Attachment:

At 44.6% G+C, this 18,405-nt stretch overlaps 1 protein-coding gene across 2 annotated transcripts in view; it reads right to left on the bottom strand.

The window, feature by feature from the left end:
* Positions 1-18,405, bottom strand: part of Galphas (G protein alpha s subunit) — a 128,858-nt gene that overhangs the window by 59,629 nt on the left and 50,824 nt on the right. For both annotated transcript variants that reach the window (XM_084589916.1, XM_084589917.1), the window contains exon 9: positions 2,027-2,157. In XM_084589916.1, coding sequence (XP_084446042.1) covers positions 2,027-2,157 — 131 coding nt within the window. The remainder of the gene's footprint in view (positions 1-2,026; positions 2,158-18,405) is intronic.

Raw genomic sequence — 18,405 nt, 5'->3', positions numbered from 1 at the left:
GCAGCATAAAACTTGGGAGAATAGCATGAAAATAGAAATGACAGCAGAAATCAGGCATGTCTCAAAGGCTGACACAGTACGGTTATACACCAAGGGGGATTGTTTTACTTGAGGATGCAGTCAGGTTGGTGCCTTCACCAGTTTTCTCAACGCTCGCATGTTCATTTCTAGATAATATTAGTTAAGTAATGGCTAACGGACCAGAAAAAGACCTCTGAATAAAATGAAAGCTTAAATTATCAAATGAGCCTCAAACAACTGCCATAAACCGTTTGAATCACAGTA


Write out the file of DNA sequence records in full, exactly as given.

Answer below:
At 44.6% G+C, this 18,405-nt stretch overlaps 1 protein-coding gene across 2 annotated transcripts in view; it reads right to left on the bottom strand.

The window, feature by feature from the left end:
* Positions 1-18,405, bottom strand: part of Galphas (G protein alpha s subunit) — a 128,858-nt gene that overhangs the window by 59,629 nt on the left and 50,824 nt on the right. For both annotated transcript variants that reach the window (XM_084589916.1, XM_084589917.1), the window contains exon 9: positions 2,027-2,157. In XM_084589916.1, coding sequence (XP_084446042.1) covers positions 2,027-2,157 — 131 coding nt within the window. The remainder of the gene's footprint in view (positions 1-2,026; positions 2,158-18,405) is intronic.

Raw genomic sequence — 18,405 nt, 5'->3', positions numbered from 1 at the left:
GCAGCATAAAACTTGGGAGAATAGCATGAAAATAGAAATGACAGCAGAAATCAGGCATGTCTCAAAGGCTGACACAGTACGGTTATACACCAAGGGGGATTGTTTTACTTGAGGATGCAGTCAGGTTGGTGCCTTCACCAGTTTTCTCAACGCTCGCATGTTCATTTCTAGATAATATTAGTTAAGTAATGGCTAACGGACCAGAAAAAGACCTCTGAATAAAATGAAAGCTTAAATTATCAAATGAGCCTCAAACAACTGCCATAAACCGTTTGAATCACAGTA